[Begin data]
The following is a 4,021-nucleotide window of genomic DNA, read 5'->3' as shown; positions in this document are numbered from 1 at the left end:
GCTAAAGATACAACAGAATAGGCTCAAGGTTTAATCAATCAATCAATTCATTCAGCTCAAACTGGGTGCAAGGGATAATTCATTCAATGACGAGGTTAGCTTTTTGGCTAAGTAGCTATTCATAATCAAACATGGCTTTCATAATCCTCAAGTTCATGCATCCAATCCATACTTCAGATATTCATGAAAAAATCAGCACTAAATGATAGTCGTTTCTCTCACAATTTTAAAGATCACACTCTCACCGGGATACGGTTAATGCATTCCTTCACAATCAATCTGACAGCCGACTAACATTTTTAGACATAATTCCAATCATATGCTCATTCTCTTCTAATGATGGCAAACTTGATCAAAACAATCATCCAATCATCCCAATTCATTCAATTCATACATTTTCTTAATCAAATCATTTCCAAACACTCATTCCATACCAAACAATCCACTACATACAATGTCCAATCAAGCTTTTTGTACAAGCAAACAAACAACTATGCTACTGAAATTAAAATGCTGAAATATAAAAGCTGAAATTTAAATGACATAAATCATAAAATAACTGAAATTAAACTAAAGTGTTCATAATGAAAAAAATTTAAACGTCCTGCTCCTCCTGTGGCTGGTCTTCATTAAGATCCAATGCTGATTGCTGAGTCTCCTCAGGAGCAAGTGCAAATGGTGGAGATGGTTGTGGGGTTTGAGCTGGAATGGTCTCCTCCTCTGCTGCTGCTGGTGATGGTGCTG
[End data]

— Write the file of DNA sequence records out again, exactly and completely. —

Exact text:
The following is a 4,021-nucleotide window of genomic DNA, read 5'->3' as shown; positions in this document are numbered from 1 at the left end:
GCTAAAGATACAACAGAATAGGCTCAAGGTTTAATCAATCAATCAATTCATTCAGCTCAAACTGGGTGCAAGGGATAATTCATTCAATGACGAGGTTAGCTTTTTGGCTAAGTAGCTATTCATAATCAAACATGGCTTTCATAATCCTCAAGTTCATGCATCCAATCCATACTTCAGATATTCATGAAAAAATCAGCACTAAATGATAGTCGTTTCTCTCACAATTTTAAAGATCACACTCTCACCGGGATACGGTTAATGCATTCCTTCACAATCAATCTGACAGCCGACTAACATTTTTAGACATAATTCCAATCATATGCTCATTCTCTTCTAATGATGGCAAACTTGATCAAAACAATCATCCAATCATCCCAATTCATTCAATTCATACATTTTCTTAATCAAATCATTTCCAAACACTCATTCCATACCAAACAATCCACTACATACAATGTCCAATCAAGCTTTTTGTACAAGCAAACAAACAACTATGCTACTGAAATTAAAATGCTGAAATATAAAAGCTGAAATTTAAATGACATAAATCATAAAATAACTGAAATTAAACTAAAGTGTTCATAATGAAAAAAATTTAAACGTCCTGCTCCTCCTGTGGCTGGTCTTCATTAAGATCCAATGCTGATTGCTGAGTCTCCTCAGGAGCAAGTGCAAATGGTGGAGATGGTTGTGGGGTTTGAGCTGGAATGGTCTCCTCCTCTGCTGCTGCTGGTGATGGTGCTG